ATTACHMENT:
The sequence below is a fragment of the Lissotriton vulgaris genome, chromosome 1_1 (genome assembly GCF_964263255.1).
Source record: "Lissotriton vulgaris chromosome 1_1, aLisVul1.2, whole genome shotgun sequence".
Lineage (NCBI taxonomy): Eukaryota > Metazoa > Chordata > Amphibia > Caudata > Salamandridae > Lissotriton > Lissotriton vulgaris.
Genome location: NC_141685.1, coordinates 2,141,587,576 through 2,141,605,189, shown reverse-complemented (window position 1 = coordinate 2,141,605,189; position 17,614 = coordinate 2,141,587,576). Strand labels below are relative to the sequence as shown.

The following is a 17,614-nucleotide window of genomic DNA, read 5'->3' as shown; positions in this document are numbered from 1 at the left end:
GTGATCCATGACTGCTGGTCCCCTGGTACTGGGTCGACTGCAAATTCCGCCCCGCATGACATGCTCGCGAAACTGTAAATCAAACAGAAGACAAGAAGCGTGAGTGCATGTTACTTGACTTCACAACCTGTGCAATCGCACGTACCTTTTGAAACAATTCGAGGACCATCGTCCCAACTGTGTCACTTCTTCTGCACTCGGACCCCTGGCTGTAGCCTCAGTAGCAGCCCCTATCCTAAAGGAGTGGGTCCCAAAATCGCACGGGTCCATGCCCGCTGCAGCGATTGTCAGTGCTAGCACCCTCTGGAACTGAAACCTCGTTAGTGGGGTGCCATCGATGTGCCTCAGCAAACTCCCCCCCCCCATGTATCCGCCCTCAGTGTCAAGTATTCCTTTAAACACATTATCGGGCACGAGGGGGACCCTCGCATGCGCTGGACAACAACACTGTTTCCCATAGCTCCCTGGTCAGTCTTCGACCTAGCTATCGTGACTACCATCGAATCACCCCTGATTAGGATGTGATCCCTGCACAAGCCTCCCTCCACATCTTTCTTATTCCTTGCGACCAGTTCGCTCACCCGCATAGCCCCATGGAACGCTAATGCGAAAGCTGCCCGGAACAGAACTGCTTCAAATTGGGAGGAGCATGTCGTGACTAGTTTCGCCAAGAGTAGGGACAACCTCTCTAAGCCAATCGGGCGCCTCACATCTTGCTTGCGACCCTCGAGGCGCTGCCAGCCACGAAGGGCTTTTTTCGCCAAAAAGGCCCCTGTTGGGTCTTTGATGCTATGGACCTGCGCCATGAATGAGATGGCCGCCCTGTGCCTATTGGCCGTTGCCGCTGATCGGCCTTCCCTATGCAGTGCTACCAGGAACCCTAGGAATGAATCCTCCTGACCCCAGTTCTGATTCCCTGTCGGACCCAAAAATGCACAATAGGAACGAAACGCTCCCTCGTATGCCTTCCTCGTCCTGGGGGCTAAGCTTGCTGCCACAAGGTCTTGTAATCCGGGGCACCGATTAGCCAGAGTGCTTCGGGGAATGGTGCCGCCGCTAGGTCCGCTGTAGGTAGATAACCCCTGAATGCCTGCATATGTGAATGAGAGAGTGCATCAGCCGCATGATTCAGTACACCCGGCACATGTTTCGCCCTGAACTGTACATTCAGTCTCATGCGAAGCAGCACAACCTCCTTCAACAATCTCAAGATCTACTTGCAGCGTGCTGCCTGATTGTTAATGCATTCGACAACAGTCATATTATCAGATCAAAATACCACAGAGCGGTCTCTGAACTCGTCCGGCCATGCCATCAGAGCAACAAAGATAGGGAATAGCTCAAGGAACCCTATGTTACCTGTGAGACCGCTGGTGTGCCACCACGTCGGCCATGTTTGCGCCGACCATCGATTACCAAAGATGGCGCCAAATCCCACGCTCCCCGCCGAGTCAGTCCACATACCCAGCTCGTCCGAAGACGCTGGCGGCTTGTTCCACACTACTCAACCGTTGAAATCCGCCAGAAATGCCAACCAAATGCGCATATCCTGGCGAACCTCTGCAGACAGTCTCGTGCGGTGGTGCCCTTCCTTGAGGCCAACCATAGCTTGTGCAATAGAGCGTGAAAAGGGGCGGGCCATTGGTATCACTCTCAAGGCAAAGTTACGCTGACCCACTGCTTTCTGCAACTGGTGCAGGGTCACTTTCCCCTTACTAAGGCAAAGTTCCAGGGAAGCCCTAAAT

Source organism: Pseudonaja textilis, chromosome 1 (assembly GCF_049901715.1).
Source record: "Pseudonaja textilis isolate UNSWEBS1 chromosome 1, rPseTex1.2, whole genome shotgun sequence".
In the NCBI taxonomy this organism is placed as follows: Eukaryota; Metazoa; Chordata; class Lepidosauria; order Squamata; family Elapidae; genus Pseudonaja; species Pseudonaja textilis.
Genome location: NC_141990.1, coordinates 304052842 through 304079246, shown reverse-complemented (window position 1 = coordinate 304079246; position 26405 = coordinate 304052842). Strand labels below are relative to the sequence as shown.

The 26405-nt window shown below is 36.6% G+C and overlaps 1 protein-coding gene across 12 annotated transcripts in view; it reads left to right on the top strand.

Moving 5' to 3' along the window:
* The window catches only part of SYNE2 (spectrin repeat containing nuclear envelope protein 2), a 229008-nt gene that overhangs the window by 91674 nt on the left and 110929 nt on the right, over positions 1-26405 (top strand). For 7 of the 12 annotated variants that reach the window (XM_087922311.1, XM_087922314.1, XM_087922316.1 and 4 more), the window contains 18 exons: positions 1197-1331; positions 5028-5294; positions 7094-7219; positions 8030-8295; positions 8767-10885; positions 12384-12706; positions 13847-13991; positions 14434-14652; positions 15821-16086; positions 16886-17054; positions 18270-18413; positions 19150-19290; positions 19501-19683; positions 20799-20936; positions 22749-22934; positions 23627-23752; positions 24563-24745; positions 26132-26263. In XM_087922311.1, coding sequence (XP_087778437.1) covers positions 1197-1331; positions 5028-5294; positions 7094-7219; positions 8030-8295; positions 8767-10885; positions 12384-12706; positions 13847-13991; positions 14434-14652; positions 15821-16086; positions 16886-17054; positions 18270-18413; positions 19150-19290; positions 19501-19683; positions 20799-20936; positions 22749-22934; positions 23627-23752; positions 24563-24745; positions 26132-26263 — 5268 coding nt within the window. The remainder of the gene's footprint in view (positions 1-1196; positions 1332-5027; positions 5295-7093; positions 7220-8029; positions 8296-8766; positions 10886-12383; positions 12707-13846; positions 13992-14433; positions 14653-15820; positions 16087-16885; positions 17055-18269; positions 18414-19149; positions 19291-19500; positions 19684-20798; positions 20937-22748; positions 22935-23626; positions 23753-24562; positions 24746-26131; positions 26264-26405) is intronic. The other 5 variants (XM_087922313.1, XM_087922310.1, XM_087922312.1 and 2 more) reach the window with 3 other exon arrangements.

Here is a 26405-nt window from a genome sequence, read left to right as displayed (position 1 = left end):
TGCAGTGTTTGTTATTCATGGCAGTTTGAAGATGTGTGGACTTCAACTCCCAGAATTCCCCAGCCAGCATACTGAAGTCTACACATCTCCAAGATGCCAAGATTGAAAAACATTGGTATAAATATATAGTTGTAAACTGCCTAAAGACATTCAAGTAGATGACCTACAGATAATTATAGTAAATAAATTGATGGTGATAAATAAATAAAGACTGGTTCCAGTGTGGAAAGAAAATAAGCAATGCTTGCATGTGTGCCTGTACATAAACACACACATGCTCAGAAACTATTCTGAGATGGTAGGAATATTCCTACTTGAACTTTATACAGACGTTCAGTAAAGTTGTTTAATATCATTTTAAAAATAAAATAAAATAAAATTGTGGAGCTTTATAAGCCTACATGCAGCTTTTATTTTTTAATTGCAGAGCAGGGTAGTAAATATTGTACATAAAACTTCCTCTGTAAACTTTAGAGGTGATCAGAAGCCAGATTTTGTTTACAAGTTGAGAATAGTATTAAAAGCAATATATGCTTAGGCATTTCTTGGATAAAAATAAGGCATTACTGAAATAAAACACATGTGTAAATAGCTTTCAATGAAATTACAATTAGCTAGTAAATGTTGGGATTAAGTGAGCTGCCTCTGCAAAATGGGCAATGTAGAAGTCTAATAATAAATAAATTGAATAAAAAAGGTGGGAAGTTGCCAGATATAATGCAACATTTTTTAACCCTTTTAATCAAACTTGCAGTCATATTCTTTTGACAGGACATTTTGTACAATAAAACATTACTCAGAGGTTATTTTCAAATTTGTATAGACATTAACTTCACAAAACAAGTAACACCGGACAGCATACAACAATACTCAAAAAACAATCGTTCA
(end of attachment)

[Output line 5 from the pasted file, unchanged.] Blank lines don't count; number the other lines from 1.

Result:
The following is a 17,614-nucleotide window of genomic DNA, read 5'->3' as shown; positions in this document are numbered from 1 at the left end: